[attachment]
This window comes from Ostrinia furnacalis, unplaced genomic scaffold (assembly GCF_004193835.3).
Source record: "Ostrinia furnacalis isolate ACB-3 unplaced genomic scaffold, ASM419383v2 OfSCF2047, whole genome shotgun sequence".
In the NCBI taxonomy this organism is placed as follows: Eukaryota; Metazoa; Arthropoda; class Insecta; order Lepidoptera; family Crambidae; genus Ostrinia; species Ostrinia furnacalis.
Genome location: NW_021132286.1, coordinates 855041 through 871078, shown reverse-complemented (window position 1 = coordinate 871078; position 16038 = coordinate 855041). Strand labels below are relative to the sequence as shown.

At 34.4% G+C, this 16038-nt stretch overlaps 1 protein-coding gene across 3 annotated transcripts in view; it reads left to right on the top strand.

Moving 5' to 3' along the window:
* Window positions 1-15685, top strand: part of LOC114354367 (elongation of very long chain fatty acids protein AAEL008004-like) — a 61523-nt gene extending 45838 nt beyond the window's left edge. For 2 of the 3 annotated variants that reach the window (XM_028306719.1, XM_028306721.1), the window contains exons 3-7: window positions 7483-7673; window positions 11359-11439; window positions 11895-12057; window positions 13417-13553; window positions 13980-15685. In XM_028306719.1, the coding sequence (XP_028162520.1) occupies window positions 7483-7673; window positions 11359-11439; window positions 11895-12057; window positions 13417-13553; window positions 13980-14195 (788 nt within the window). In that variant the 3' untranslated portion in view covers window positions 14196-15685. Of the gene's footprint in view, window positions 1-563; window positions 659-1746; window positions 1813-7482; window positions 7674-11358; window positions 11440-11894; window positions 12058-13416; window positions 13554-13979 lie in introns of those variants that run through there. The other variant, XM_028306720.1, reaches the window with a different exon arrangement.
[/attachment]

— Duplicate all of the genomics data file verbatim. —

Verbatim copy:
This window comes from Ostrinia furnacalis, unplaced genomic scaffold (assembly GCF_004193835.3).
Source record: "Ostrinia furnacalis isolate ACB-3 unplaced genomic scaffold, ASM419383v2 OfSCF2047, whole genome shotgun sequence".
In the NCBI taxonomy this organism is placed as follows: Eukaryota; Metazoa; Arthropoda; class Insecta; order Lepidoptera; family Crambidae; genus Ostrinia; species Ostrinia furnacalis.
Genome location: NW_021132286.1, coordinates 855041 through 871078, shown reverse-complemented (window position 1 = coordinate 871078; position 16038 = coordinate 855041). Strand labels below are relative to the sequence as shown.

At 34.4% G+C, this 16038-nt stretch overlaps 1 protein-coding gene across 3 annotated transcripts in view; it reads left to right on the top strand.

Moving 5' to 3' along the window:
* Window positions 1-15685, top strand: part of LOC114354367 (elongation of very long chain fatty acids protein AAEL008004-like) — a 61523-nt gene extending 45838 nt beyond the window's left edge. For 2 of the 3 annotated variants that reach the window (XM_028306719.1, XM_028306721.1), the window contains exons 3-7: window positions 7483-7673; window positions 11359-11439; window positions 11895-12057; window positions 13417-13553; window positions 13980-15685. In XM_028306719.1, the coding sequence (XP_028162520.1) occupies window positions 7483-7673; window positions 11359-11439; window positions 11895-12057; window positions 13417-13553; window positions 13980-14195 (788 nt within the window). In that variant the 3' untranslated portion in view covers window positions 14196-15685. Of the gene's footprint in view, window positions 1-563; window positions 659-1746; window positions 1813-7482; window positions 7674-11358; window positions 11440-11894; window positions 12058-13416; window positions 13554-13979 lie in introns of those variants that run through there. The other variant, XM_028306720.1, reaches the window with a different exon arrangement.